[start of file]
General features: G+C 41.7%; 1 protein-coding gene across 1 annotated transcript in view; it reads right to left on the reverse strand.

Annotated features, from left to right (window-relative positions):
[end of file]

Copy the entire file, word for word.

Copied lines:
General features: G+C 41.7%; 1 protein-coding gene across 1 annotated transcript in view; it reads right to left on the reverse strand.

Annotated features, from left to right (window-relative positions):